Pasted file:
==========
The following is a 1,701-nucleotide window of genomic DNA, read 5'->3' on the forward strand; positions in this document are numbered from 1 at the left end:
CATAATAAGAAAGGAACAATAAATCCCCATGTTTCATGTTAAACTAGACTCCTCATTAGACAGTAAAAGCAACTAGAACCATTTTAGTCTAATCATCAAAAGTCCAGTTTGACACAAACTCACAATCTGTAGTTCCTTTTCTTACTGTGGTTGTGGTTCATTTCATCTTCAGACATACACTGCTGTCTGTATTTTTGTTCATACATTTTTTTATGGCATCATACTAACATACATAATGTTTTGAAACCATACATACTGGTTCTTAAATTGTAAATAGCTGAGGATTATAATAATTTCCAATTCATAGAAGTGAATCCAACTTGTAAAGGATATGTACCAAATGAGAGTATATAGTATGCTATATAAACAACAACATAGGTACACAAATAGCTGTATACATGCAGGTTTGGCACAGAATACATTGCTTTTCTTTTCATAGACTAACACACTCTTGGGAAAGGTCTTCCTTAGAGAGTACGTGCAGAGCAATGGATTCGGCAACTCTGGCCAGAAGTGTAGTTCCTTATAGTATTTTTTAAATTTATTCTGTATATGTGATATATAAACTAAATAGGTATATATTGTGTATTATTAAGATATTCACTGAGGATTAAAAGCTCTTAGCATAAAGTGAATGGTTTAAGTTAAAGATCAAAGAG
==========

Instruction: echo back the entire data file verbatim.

The following is a 1,701-nucleotide window of genomic DNA, read 5'->3' on the forward strand; positions in this document are numbered from 1 at the left end:
CATAATAAGAAAGGAACAATAAATCCCCATGTTTCATGTTAAACTAGACTCCTCATTAGACAGTAAAAGCAACTAGAACCATTTTAGTCTAATCATCAAAAGTCCAGTTTGACACAAACTCACAATCTGTAGTTCCTTTTCTTACTGTGGTTGTGGTTCATTTCATCTTCAGACATACACTGCTGTCTGTATTTTTGTTCATACATTTTTTTATGGCATCATACTAACATACATAATGTTTTGAAACCATACATACTGGTTCTTAAATTGTAAATAGCTGAGGATTATAATAATTTCCAATTCATAGAAGTGAATCCAACTTGTAAAGGATATGTACCAAATGAGAGTATATAGTATGCTATATAAACAACAACATAGGTACACAAATAGCTGTATACATGCAGGTTTGGCACAGAATACATTGCTTTTCTTTTCATAGACTAACACACTCTTGGGAAAGGTCTTCCTTAGAGAGTACGTGCAGAGCAATGGATTCGGCAACTCTGGCCAGAAGTGTAGTTCCTTATAGTATTTTTTAAATTTATTCTGTATATGTGATATATAAACTAAATAGGTATATATTGTGTATTATTAAGATATTCACTGAGGATTAAAAGCTCTTAGCATAAAGTGAATGGTTTAAGTTAAAGATCAAAGAG